A recent concurring opinion from a Tenth Circuit decision highlighted the importance of careful pleading in bankruptcy court to ensure a creditor’s prudential standing on appeal.
In Slovak Republic v. Loveridge (In re EuroGas, Inc.), the United States Bankruptcy Court for the District of Utah reopened a chapter 7 bankruptcy case to allow the trustee to investigate the ownership of certain interests in talc deposits located in the Slovak Republic that were undisclosed in the initial bankruptcy proceeding. It was alleged that the talc claims were property of the estate and were being unlawfully held by the debtor’s successor entity. After investigation, the trustee entered into a settlement with the successor entity and ultimately abandoned any remaining interest that the estate may have had in the talc claims. The bankruptcy court authorized the abandonment over the objection of an unsecured creditor, the Slovak Republic.
The Slovak Republic appealed but the Tenth Circuit Bankruptcy Appellate Panel (“BAP”) ruled that it lacked prudential standing and dismissed the appeal. The Slovak Republic then appealed to the Tenth Circuit.
In its per curiam decision, the Tenth Circuit reasoned that because prudential standing is not a jurisdictional limitation, courts can assume without deciding that prudential standing elements are met. As a result, the Tenth Circuit declined to decide the issue of prudential standing and simply assumed that the Slovak Republic was a person aggrieved. Circuit Judge Bacharach, however, wrote a concurrence to address the Slovak Republic’s prudential standing to appeal. Judge Bacharach explained that the Tenth Circuit’s requirements for standing in bankruptcy appeals exceed the jurisdictional requirements of Article III. In bankruptcy appeals, an appellant must demonstrate that it is aggrieved by a bankruptcy court’s order. In other words, the appellant’s rights must be impaired by the order.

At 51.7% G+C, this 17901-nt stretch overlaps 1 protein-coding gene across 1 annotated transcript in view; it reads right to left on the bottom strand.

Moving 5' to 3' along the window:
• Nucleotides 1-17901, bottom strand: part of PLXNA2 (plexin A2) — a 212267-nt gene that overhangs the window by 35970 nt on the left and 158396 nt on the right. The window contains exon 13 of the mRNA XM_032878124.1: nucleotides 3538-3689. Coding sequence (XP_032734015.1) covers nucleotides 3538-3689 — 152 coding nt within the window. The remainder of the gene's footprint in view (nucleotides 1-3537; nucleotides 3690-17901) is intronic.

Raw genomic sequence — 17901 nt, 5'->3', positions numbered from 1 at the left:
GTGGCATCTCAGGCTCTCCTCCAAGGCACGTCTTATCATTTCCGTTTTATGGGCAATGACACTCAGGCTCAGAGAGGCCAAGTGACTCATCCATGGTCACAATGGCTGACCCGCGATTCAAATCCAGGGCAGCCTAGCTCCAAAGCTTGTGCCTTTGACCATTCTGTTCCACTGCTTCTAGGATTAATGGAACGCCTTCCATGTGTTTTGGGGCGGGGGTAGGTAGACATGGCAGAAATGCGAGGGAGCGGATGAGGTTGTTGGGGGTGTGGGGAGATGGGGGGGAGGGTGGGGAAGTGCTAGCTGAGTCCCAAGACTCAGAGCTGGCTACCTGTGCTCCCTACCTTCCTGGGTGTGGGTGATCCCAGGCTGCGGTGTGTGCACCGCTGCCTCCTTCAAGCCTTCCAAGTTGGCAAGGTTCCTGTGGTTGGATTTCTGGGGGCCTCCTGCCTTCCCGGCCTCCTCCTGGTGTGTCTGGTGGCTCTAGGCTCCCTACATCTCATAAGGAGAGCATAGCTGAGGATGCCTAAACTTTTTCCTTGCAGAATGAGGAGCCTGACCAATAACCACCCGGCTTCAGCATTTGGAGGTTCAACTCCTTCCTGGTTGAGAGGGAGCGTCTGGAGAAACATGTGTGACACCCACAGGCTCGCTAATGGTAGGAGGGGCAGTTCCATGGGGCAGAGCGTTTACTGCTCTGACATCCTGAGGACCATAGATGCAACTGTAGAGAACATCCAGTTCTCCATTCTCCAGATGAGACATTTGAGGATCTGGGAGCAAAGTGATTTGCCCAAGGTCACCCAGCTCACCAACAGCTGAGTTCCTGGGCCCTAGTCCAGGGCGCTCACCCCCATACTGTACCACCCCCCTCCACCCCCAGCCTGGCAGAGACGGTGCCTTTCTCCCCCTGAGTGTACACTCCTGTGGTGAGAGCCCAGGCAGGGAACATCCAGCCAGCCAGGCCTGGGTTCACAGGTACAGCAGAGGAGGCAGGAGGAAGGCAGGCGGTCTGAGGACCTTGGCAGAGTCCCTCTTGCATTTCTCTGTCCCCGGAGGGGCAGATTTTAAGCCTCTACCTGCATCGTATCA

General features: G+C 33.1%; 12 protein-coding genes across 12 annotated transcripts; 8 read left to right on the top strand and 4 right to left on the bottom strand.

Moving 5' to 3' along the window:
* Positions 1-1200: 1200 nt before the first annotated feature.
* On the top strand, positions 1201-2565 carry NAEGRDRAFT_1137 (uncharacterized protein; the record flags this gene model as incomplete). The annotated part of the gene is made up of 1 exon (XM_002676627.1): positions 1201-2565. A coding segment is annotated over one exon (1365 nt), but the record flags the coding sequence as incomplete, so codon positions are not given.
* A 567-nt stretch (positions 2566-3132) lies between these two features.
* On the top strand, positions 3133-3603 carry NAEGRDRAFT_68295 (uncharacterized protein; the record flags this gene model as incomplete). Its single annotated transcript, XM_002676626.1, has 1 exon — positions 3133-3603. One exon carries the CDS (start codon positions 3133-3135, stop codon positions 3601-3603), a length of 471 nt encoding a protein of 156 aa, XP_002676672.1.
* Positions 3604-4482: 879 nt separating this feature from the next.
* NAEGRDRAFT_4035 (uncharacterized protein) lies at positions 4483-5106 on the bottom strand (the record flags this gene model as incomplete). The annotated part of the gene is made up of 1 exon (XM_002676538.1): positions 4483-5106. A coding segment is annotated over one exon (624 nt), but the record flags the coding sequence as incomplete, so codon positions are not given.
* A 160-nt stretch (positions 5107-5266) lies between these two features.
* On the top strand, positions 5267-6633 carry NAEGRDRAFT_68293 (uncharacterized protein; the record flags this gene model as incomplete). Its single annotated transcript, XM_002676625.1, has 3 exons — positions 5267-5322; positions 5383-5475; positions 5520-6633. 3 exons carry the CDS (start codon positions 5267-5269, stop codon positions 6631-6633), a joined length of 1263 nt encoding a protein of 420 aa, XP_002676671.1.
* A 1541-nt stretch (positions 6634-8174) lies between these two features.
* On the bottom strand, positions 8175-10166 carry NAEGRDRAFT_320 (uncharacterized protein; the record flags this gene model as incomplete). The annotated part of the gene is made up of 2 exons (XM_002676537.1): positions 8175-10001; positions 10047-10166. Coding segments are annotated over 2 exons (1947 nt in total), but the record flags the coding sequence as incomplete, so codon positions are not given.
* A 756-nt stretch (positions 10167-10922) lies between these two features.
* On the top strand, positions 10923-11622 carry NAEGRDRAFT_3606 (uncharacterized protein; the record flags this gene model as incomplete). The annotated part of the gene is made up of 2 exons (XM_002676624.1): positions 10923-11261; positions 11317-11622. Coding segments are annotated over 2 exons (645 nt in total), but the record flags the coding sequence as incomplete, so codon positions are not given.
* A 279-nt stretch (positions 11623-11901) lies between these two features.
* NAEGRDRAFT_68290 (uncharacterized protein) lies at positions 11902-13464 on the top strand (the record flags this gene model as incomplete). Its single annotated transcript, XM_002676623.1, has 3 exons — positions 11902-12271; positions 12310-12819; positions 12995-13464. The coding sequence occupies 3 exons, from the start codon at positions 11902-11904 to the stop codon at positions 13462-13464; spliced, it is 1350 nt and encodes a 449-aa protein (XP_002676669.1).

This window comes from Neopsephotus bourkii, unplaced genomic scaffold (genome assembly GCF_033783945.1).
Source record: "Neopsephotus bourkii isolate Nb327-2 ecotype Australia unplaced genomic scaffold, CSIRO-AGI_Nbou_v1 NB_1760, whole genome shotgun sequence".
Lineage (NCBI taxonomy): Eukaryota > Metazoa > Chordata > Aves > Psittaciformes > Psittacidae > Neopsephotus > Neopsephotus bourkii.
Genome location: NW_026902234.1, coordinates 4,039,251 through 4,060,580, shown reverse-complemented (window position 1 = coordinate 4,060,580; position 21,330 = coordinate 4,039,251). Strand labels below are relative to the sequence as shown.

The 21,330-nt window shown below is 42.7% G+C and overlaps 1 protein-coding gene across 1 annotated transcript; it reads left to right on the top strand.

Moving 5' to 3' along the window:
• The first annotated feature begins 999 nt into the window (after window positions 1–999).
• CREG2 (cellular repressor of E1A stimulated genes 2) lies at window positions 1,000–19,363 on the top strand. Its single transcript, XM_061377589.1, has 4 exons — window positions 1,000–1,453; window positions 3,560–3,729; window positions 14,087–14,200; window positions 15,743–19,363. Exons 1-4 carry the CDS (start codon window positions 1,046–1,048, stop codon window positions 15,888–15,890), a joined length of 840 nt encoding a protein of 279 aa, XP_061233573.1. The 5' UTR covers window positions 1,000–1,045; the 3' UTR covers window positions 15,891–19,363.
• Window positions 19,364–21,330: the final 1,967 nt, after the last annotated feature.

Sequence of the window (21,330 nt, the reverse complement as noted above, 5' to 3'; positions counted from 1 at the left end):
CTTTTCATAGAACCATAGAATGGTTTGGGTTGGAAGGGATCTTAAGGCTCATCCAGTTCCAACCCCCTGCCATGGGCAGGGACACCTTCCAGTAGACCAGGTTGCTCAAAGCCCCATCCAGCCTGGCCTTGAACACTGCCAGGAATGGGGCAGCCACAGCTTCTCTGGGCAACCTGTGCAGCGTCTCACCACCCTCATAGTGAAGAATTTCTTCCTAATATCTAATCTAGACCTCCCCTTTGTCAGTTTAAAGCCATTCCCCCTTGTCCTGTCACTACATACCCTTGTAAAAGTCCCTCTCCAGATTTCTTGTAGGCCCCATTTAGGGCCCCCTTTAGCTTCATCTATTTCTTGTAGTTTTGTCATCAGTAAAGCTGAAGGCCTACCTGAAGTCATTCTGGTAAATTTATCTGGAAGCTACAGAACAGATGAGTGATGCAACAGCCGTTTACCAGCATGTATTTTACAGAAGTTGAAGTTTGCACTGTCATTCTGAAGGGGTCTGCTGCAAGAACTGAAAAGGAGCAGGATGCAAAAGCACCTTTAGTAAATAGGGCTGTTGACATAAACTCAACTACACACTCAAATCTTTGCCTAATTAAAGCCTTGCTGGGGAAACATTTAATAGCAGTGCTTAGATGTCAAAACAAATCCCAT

Accordingly, the Slovak Republic’s prudential standing turned on whether the Slovak Republic was “aggrieved” by the bankruptcy court’s order abandoning the talc claims. Judge Bacharach reasoned that this standard should be considered in light of the Slovak Republic’s status as an unsecured creditor. Unsecured creditors generally have a direct pecuniary interest in a bankruptcy court’s orders disposing of property of the estate because such orders directly affect the creditors’ ability to receive payment of their claims.
Notably, Judge Bacharach also found that the BAP erred in relying on the bankruptcy court’s findings of fact on the merits of the trustee’s abandonment in deciding the issue of prudential standing. In his view, the appellant’s material allegations must be accepted as true and construed favorably toward the appellant. Judge Bacharach concluded that the Slovak Republic had adequately alleged facts which, if accepted as true, supported the assertion that the estate’s unsecured creditors would have obtained more money through competitive bidding on the talc claims than they did through the trustee’s settlement. Therefore, the Slovak Republic had prudential standing to appeal.
Read the full opinion here.